Even as these elections grow closer and closer, Mitchell remains unfazed by the ticking clock. Our Regional Political Organizer thrives under pressure, and finds: “in a strange way, the urgency and stress is calming. There’s certainly an adrenaline rush. Getting into the cycle is when things start to feel normal.”
I moved to the Bay Area almost ten years ago. I was drawn to the region’s stunning beauty, diverse communities, and delicious food. Each year brings special life experiences for my family; we have countless memories of being together by the Bay. The Bay is the heart of my home. It’s why I’ve chosen to set up roots and raise my daughter here.
But the Bay doesn’t just connect my family; it connects us all.
The Bay defines our geography, bridging the gap between quiet neighborhoods and bustling downtowns. When the pace of city life becomes too frenetic, the Bay offers scenic escapes. It’s integral to our daily lives and vital to our local economy. Because the Bay gives me so much, I do all I can to give back. I work tirelessly with Save The Bay’s policy team to protect the Bay – not just for my family, but for future generations.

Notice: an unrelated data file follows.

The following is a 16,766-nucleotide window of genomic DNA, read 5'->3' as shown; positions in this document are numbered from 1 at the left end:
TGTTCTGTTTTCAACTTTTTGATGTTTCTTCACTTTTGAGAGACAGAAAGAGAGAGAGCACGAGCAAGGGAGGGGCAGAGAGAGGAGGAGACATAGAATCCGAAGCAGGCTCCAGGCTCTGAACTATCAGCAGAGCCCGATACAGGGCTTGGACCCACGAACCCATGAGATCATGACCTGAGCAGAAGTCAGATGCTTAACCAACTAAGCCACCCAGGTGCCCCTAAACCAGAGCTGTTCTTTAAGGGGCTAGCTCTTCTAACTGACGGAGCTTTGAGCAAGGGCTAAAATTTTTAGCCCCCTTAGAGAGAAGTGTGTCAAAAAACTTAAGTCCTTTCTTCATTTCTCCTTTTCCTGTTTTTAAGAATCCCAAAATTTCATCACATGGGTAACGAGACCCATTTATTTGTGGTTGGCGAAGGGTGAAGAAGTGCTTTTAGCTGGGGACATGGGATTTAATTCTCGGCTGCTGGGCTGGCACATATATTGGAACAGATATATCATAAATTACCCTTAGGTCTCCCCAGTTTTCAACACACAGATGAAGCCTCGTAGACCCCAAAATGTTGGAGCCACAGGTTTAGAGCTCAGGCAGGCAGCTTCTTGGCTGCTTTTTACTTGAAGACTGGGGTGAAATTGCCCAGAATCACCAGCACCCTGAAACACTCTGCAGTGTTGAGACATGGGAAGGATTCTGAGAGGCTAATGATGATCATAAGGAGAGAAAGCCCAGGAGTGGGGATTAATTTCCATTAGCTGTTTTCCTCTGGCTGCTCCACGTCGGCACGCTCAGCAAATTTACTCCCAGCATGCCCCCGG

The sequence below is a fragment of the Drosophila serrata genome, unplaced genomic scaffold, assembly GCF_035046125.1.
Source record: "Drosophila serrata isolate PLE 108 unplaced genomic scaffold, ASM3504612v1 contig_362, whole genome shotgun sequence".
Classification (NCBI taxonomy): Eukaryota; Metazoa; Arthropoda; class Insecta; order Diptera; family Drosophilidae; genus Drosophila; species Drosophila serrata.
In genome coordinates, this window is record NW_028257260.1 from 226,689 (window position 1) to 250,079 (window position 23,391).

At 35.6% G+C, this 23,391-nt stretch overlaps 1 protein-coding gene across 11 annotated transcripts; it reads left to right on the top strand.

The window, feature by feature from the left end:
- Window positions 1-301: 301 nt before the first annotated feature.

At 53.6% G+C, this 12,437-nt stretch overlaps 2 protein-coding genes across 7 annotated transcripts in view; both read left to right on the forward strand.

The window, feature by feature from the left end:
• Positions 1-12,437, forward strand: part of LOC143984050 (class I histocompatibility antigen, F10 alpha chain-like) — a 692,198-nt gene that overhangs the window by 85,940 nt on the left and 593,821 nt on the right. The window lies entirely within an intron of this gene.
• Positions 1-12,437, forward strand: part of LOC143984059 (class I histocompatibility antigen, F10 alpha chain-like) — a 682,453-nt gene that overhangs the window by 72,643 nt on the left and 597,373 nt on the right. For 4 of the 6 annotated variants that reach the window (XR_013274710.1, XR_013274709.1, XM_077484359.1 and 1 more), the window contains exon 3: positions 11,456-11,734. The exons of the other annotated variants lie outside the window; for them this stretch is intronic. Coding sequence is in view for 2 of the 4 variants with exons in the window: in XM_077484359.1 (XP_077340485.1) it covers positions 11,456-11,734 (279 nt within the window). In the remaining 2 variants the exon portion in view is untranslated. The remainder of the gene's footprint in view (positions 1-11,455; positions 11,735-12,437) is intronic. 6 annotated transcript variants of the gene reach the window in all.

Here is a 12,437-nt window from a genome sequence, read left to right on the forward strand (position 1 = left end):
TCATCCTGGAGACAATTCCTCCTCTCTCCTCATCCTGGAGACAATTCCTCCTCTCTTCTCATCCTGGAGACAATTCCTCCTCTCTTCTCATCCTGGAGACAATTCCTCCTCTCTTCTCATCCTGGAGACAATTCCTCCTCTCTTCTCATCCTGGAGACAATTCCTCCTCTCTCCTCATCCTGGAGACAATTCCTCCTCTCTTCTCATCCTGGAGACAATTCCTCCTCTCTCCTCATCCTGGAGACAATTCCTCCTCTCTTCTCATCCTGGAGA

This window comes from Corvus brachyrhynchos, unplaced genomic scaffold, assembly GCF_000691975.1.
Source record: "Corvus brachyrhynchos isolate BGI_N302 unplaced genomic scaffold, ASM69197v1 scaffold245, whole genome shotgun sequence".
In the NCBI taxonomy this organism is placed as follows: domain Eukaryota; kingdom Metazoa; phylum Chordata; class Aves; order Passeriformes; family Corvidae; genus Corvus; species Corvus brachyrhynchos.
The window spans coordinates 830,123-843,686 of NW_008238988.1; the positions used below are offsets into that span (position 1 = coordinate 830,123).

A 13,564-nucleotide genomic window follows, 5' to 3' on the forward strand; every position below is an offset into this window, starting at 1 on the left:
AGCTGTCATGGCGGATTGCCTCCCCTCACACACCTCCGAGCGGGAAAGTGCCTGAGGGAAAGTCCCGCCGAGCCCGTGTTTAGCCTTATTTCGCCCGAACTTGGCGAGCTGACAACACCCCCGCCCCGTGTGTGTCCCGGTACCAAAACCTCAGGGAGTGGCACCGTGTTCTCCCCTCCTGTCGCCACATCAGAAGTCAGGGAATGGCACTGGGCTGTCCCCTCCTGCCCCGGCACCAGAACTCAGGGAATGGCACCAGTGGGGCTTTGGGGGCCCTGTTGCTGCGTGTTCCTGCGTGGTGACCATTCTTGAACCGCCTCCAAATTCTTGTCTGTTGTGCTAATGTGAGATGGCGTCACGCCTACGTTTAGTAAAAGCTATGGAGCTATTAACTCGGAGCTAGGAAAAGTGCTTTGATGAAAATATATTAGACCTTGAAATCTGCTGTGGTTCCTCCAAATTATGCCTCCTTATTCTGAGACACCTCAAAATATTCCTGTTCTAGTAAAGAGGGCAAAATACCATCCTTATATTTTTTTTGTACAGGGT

Your support makes everything we do possible.
What’s at stake? Each time it rains, litter, PCBs, pesticides, and other toxins are carried into local creeks and the Bay, threatening Bay wildlife and habitat. However, advocacy work and powerful partnerships helped us score significant wins this year to keep trash out of the Bay.
Through a collaboration with Oakland Community Organizations and statewide agencies, we:
Exposed the environmental consequences of widespread illegal dumping in Oakland
Pushed City Council members to fund solutions for public health and environmental hazards
Rallied to support SB 231 (Hertzberg), a pivotal bill that enables cities to raise money for their own water supply and stormwater infrastructure projects
Going forward, Save The Bay plans to ensure that Bay Area cities meet a 2022 deadline to eliminate trash from storm drain systems. We will also promote sustainable urban growth practices and preserve access to the Bay for diverse communities across our region.
Our success is your success. Together, we can make the Bay as clean and healthy as possible.